Saturday, July 23, 2011

If we can't dance, don't want to be part of your revolution!

I'm working on organizing a protest (through g+ of course! ;) of g+'s pseudonymity policy, where we'll create cardboard cutouts of "deleted friends" and label them things like: "abuse survivor" "off duty cop" "Second Life professional artist" or "Arab spring activist" and form human chains of "real" and deleted people around local Google offices. Every protest should be a memetic art project, doncha think? ;).   It's a positive protest -- a celebration of sorts -- we'll just dance, physically, at Google's offices, every Friday, with our symbolically deleted friends, until Google tells us we can dance with them online, again.

Google -- you're supposed to be the people who GET IT!

I'm playing with the idea of us showing up on 7/29. Press invited. International flash mob. 

Online identity shouldn't deny people the ability to have professional and social and political lives online - but sometimes those have to be articulated for privacy.

How many people today think that school teachers should be single women only? That was the norm, a century ago, for similar reasons - a teacher in public schools today could not have a private social or political expression (however benign) without separation from his/her professional identity.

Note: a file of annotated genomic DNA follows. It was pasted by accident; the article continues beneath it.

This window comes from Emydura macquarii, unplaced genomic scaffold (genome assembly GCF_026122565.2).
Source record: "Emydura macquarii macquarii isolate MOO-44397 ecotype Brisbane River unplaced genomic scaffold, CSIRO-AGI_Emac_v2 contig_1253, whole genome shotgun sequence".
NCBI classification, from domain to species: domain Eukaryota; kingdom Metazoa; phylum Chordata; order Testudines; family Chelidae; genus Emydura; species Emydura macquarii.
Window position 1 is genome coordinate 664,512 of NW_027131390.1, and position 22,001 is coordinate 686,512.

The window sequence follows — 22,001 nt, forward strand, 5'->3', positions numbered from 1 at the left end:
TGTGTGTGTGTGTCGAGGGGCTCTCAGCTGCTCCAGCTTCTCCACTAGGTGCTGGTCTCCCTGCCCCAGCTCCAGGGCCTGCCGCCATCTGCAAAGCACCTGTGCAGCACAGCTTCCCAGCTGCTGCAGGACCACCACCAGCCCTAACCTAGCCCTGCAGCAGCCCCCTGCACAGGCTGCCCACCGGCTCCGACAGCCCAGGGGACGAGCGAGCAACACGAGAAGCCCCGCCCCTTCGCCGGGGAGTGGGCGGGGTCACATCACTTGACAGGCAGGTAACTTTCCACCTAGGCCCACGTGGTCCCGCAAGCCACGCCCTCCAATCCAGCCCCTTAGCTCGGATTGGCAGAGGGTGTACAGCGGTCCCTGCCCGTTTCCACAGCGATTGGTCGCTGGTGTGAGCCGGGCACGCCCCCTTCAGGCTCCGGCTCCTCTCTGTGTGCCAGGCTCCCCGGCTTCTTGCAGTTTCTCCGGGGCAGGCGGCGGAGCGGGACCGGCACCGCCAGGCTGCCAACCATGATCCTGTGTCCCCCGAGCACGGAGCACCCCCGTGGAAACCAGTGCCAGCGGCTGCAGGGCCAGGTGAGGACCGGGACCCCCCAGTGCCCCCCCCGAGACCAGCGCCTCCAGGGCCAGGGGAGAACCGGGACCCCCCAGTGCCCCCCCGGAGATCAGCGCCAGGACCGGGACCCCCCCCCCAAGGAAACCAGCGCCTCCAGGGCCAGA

Likewise, law enforcement, a judge, a crisis or drug counselor. How about a political blogger in Syria, or Vietnam, or Iran or any of dozens of countries?

Google should welcome pseudonymity. A pseudonym is a laser focused market identity. That judge might not have very exciting commercial interests. But his pseudonym may be shopping for high end gay resort vacations. Ultimately, so long as his method of payment is good, does it really hurt Google's bottom line if PII suffers from MPD? In terms of volume of dollars spent and ads clicked, I'd speculate it helps it.

But if the goal is to do no evil, privacy must be preserved. The abuse survivor must be able to communicate and have an online community of support under a pseudonym while the abuser, often family, is still close at hand. The Arab Spring and other movements should have hope for a safer seedbed than Facebook. Online communications can be awful when abused, but let's not forget that they are vital to our liberties and culture offline in a tightly coupled way.

We can no longer meaningfully talk about "online culture" and "offline culture." Do we talk about telephone "culture?" No. We only differentiate fine points of etiquette and a few oddments of law. We live with people, we communicate with people.

My Cisco sales guy, Joe Alexander, may actually be Jose Alejandro. I'd never know. My Dell tech support contact, Adam, in live chat? Probably Krishna. Half the actors in IMDB have a "born as" record. Some, because of SAG rules. Some, because studios thought they had "funny names." And not a few to hide they were Jewish, in a time that was not great for your career.